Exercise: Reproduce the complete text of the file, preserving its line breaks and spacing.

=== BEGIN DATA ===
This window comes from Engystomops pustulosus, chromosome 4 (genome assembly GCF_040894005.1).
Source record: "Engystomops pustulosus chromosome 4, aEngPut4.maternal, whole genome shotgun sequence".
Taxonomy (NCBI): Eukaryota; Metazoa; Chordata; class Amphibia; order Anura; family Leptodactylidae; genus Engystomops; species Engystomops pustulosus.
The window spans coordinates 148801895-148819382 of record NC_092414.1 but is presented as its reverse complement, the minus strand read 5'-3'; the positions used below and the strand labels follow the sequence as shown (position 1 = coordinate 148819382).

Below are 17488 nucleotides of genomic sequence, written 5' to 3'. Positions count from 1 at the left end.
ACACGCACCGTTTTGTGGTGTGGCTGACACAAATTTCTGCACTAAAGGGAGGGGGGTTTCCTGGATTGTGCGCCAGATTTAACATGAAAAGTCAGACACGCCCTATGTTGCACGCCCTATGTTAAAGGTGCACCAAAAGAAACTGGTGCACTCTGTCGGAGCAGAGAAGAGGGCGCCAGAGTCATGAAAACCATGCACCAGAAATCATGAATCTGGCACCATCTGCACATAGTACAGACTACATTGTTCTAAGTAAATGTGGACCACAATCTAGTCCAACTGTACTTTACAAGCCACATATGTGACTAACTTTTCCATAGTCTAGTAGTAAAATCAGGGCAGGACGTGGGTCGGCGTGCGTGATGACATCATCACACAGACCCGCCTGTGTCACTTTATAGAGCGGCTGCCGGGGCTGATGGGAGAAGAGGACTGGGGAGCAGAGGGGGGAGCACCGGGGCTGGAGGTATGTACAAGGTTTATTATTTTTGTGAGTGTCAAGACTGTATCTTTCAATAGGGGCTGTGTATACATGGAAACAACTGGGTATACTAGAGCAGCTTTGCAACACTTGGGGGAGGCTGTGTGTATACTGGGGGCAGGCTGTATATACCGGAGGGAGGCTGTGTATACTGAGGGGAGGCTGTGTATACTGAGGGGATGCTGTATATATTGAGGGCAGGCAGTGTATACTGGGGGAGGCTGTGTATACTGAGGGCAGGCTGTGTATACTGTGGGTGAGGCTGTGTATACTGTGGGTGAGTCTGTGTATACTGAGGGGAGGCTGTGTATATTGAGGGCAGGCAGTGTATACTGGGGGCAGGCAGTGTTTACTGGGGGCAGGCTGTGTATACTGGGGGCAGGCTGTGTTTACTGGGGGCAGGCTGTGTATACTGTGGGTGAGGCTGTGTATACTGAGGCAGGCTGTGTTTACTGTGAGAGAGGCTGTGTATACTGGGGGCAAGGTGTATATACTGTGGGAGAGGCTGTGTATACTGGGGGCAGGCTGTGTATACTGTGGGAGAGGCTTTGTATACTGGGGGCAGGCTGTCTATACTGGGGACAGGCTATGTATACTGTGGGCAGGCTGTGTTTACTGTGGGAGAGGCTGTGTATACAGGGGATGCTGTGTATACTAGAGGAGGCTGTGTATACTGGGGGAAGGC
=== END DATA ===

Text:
This window comes from Engystomops pustulosus, chromosome 4 (genome assembly GCF_040894005.1).
Source record: "Engystomops pustulosus chromosome 4, aEngPut4.maternal, whole genome shotgun sequence".
Taxonomy (NCBI): Eukaryota; Metazoa; Chordata; class Amphibia; order Anura; family Leptodactylidae; genus Engystomops; species Engystomops pustulosus.
The window spans coordinates 148801895-148819382 of record NC_092414.1 but is presented as its reverse complement, the minus strand read 5'-3'; the positions used below and the strand labels follow the sequence as shown (position 1 = coordinate 148819382).

Below are 17488 nucleotides of genomic sequence, written 5' to 3'. Positions count from 1 at the left end.
ACACGCACCGTTTTGTGGTGTGGCTGACACAAATTTCTGCACTAAAGGGAGGGGGGTTTCCTGGATTGTGCGCCAGATTTAACATGAAAAGTCAGACACGCCCTATGTTGCACGCCCTATGTTAAAGGTGCACCAAAAGAAACTGGTGCACTCTGTCGGAGCAGAGAAGAGGGCGCCAGAGTCATGAAAACCATGCACCAGAAATCATGAATCTGGCACCATCTGCACATAGTACAGACTACATTGTTCTAAGTAAATGTGGACCACAATCTAGTCCAACTGTACTTTACAAGCCACATATGTGACTAACTTTTCCATAGTCTAGTAGTAAAATCAGGGCAGGACGTGGGTCGGCGTGCGTGATGACATCATCACACAGACCCGCCTGTGTCACTTTATAGAGCGGCTGCCGGGGCTGATGGGAGAAGAGGACTGGGGAGCAGAGGGGGGAGCACCGGGGCTGGAGGTATGTACAAGGTTTATTATTTTTGTGAGTGTCAAGACTGTATCTTTCAATAGGGGCTGTGTATACATGGAAACAACTGGGTATACTAGAGCAGCTTTGCAACACTTGGGGGAGGCTGTGTGTATACTGGGGGCAGGCTGTATATACCGGAGGGAGGCTGTGTATACTGAGGGGAGGCTGTGTATACTGAGGGGATGCTGTATATATTGAGGGCAGGCAGTGTATACTGGGGGAGGCTGTGTATACTGAGGGCAGGCTGTGTATACTGTGGGTGAGGCTGTGTATACTGTGGGTGAGTCTGTGTATACTGAGGGGAGGCTGTGTATATTGAGGGCAGGCAGTGTATACTGGGGGCAGGCAGTGTTTACTGGGGGCAGGCTGTGTATACTGGGGGCAGGCTGTGTTTACTGGGGGCAGGCTGTGTATACTGTGGGTGAGGCTGTGTATACTGAGGCAGGCTGTGTTTACTGTGAGAGAGGCTGTGTATACTGGGGGCAAGGTGTATATACTGTGGGAGAGGCTGTGTATACTGGGGGCAGGCTGTGTATACTGTGGGAGAGGCTTTGTATACTGGGGGCAGGCTGTCTATACTGGGGACAGGCTATGTATACTGTGGGCAGGCTGTGTTTACTGTGGGAGAGGCTGTGTATACAGGGGATGCTGTGTATACTAGAGGAGGCTGTGTATACTGGGGGAAGGC